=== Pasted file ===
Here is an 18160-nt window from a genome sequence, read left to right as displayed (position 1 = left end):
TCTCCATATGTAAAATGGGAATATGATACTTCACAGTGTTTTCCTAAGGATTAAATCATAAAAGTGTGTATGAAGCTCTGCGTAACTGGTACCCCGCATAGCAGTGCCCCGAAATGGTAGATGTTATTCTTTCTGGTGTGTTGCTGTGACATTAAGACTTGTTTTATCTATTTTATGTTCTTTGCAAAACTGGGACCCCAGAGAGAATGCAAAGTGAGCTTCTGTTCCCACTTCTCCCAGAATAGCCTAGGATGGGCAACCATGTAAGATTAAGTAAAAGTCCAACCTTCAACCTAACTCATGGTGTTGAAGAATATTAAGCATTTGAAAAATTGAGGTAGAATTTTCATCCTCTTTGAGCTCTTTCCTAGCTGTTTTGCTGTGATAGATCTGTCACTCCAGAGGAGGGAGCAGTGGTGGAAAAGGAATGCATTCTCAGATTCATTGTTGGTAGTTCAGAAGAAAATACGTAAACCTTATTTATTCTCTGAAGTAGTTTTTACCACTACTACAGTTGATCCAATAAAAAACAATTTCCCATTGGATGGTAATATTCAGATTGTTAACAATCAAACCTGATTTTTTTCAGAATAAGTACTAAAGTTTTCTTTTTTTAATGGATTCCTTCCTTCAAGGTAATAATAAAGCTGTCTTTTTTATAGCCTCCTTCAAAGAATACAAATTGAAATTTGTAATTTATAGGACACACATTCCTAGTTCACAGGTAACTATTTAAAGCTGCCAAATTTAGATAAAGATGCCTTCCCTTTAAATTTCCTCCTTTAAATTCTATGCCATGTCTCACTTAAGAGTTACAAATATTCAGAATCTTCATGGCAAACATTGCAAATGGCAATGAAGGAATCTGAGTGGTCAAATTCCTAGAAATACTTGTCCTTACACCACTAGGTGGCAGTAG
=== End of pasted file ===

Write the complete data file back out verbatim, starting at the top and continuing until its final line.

Here is an 18160-nt window from a genome sequence, read left to right as displayed (position 1 = left end):
TCTCCATATGTAAAATGGGAATATGATACTTCACAGTGTTTTCCTAAGGATTAAATCATAAAAGTGTGTATGAAGCTCTGCGTAACTGGTACCCCGCATAGCAGTGCCCCGAAATGGTAGATGTTATTCTTTCTGGTGTGTTGCTGTGACATTAAGACTTGTTTTATCTATTTTATGTTCTTTGCAAAACTGGGACCCCAGAGAGAATGCAAAGTGAGCTTCTGTTCCCACTTCTCCCAGAATAGCCTAGGATGGGCAACCATGTAAGATTAAGTAAAAGTCCAACCTTCAACCTAACTCATGGTGTTGAAGAATATTAAGCATTTGAAAAATTGAGGTAGAATTTTCATCCTCTTTGAGCTCTTTCCTAGCTGTTTTGCTGTGATAGATCTGTCACTCCAGAGGAGGGAGCAGTGGTGGAAAAGGAATGCATTCTCAGATTCATTGTTGGTAGTTCAGAAGAAAATACGTAAACCTTATTTATTCTCTGAAGTAGTTTTTACCACTACTACAGTTGATCCAATAAAAAACAATTTCCCATTGGATGGTAATATTCAGATTGTTAACAATCAAACCTGATTTTTTTCAGAATAAGTACTAAAGTTTTCTTTTTTTAATGGATTCCTTCCTTCAAGGTAATAATAAAGCTGTCTTTTTTATAGCCTCCTTCAAAGAATACAAATTGAAATTTGTAATTTATAGGACACACATTCCTAGTTCACAGGTAACTATTTAAAGCTGCCAAATTTAGATAAAGATGCCTTCCCTTTAAATTTCCTCCTTTAAATTCTATGCCATGTCTCACTTAAGAGTTACAAATATTCAGAATCTTCATGGCAAACATTGCAAATGGCAATGAAGGAATCTGAGTGGTCAAATTCCTAGAAATACTTGTCCTTACACCACTAGGTGGCAGTAG